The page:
Lyman-Morse introduces new department
Thomaston — Lyman-Morse Boatbuilding has a new in-house CNC or Computer Numerically Controlled department.
This department will use 3D Computer Assisted Design and Computer Assisted Machining software to send part geometry data directly from the design office to the company's new CNC router, a Haas GR-712, also known as Gretchen Haas. Gretchen can cut a myriad of parts from hull molds, to bulkheads, to custom designed stainless steel and aluminum fittings with a previously unattainable accuracy and speed thus improving productivity and quality of the product.
Lyman-Morse has utilized outside sources of CNC technology for several years. The company has hired CNC shops to cut molds for fiberglass parts, joinery panels for interior woodwork, aluminum electrical panels, foam core kits, hull-half models, tank testing models, and many, many more parts and pieces that go into the development and production of their boats. Now all this work can come in-house.
“The benefits of having this new machine and capabilities benefit all LMB employees by making the yard more competitive in the marine marketplace and expands LMB’s business into other non-marine industries,” said Drew Lyman, president of Lyman-Morse, in a news release.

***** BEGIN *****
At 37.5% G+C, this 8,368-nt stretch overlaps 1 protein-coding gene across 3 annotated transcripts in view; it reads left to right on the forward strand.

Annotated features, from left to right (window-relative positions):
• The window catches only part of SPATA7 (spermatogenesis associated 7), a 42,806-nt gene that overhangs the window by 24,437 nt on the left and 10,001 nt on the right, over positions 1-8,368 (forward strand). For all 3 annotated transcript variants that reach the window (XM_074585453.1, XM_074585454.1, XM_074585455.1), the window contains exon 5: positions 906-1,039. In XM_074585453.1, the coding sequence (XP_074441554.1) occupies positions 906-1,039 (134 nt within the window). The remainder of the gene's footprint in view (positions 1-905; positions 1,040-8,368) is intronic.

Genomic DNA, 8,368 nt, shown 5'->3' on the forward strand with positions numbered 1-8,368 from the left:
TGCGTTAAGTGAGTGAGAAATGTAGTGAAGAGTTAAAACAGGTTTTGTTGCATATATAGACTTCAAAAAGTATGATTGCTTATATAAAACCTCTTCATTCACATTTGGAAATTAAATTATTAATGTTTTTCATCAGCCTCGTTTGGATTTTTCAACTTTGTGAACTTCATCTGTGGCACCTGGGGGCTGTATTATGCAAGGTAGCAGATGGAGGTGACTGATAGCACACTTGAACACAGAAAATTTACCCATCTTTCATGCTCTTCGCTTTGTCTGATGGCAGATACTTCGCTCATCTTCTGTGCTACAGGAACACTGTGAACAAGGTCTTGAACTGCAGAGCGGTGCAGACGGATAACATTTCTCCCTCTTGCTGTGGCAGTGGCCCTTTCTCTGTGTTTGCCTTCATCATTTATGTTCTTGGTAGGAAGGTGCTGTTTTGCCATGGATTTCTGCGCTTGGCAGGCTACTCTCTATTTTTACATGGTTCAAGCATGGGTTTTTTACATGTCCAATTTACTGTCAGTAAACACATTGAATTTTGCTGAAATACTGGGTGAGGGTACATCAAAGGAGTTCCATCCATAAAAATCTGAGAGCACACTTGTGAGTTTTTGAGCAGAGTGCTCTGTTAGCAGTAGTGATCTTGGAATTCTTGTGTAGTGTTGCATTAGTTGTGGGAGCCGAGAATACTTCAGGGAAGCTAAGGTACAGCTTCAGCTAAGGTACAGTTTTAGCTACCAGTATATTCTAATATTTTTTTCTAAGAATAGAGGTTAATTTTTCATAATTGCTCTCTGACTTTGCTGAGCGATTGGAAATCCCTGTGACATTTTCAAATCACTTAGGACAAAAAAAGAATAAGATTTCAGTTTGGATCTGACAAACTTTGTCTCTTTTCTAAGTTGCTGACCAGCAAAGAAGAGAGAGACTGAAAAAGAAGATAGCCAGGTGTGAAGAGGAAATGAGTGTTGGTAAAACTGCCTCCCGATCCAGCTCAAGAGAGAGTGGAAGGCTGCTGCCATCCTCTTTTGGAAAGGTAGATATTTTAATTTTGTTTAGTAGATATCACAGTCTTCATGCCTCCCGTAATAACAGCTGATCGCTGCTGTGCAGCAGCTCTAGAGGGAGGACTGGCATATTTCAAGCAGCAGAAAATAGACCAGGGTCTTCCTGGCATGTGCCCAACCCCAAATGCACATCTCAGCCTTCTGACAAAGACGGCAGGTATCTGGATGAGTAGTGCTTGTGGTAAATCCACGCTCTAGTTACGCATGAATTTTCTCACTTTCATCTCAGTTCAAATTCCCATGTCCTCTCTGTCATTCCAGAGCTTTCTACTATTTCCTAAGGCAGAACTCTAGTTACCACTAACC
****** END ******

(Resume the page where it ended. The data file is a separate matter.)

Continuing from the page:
CNC technology works by sending Cartesian coordinates, generated by a computer to a milling machine or router which then cuts the corresponding shapes using any number of materials. The precision attainable with these machines can be measured in thousandths of inches, and parts can be cut in a fraction of the time that is required when using manual cutting tools thus eliminating costly waste of materials and time.
Lyman-Morse will continue to supplement its primary boatbuilding and service business by offering the CNC services to other small businesses in a variety of industries. The router will be the biggest CNC router north of Topsham and is capable of cutting heavier material than other routers in the Midcoast area.
Over the course of the next year, Lyman-Morse will insert CNC technology directly into every possible part of its manufacturing process. Project managers are identifying all parts and pieces on the boats that would benefit from CNC machining. Lyman-Morse plans to funnel more work into the CNC department who will oversee Gretchen and the production of numerous parts that can be cut and stored for future projects.
For more information please call 354-6904, email firstname.lastname@example.org or visit lymanmorse.com.